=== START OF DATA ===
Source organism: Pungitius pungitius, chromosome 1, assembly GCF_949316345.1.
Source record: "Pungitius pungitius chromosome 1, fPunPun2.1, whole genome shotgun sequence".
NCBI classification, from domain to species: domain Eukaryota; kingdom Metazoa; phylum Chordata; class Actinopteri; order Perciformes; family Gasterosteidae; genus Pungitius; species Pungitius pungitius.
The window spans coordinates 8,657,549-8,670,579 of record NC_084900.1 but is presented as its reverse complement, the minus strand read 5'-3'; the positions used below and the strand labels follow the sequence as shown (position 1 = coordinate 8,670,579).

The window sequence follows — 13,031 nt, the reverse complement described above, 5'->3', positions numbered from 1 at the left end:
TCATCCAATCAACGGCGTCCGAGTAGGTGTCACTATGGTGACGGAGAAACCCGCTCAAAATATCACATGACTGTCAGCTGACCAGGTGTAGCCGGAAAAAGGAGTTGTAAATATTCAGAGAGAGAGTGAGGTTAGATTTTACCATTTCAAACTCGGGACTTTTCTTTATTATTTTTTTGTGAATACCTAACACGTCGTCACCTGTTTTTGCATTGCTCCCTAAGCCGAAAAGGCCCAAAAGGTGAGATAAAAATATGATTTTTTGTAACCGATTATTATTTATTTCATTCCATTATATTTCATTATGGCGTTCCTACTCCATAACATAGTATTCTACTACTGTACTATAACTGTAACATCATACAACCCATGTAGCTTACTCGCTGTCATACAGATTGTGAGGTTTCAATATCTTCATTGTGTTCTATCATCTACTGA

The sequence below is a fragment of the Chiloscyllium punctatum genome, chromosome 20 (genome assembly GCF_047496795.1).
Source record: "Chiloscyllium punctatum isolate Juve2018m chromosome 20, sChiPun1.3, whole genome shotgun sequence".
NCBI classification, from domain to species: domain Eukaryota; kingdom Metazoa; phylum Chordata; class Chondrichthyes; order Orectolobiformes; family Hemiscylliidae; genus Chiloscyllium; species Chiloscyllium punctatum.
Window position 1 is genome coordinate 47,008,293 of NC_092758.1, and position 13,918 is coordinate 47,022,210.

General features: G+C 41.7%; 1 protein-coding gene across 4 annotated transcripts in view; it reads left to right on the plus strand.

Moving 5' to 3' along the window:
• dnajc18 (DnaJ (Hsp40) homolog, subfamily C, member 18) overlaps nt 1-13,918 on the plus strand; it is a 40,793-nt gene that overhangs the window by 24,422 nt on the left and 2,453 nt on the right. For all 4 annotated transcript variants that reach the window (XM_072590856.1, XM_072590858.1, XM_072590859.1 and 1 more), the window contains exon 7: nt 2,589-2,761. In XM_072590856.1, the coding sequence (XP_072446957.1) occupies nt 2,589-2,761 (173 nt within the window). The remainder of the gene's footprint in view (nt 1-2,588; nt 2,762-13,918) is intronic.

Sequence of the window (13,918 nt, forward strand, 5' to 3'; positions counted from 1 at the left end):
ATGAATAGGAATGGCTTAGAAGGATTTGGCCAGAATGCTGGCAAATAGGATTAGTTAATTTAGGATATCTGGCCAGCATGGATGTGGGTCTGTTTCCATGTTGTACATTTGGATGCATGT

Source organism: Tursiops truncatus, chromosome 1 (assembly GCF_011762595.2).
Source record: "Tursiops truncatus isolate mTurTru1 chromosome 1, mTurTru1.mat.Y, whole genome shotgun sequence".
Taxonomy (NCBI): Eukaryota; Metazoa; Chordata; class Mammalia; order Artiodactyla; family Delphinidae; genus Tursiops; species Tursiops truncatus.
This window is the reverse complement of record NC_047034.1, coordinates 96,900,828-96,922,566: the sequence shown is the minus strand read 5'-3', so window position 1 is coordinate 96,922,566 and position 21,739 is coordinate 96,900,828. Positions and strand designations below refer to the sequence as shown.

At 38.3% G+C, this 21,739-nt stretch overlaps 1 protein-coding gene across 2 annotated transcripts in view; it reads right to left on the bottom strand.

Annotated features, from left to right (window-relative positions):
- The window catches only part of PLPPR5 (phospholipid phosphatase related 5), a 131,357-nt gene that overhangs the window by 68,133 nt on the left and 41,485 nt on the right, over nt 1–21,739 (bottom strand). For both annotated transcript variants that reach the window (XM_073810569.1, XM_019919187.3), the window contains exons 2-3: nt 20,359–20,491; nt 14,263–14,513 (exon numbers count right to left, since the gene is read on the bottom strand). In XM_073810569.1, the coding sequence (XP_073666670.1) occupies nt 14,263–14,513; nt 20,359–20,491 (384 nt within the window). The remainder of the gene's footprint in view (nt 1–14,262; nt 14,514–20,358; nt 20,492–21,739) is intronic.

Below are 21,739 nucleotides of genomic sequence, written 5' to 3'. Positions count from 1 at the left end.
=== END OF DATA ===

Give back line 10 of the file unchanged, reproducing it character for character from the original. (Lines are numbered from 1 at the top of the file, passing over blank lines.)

Window position 1 is genome coordinate 47,008,293 of NC_092758.1, and position 13,918 is coordinate 47,022,210.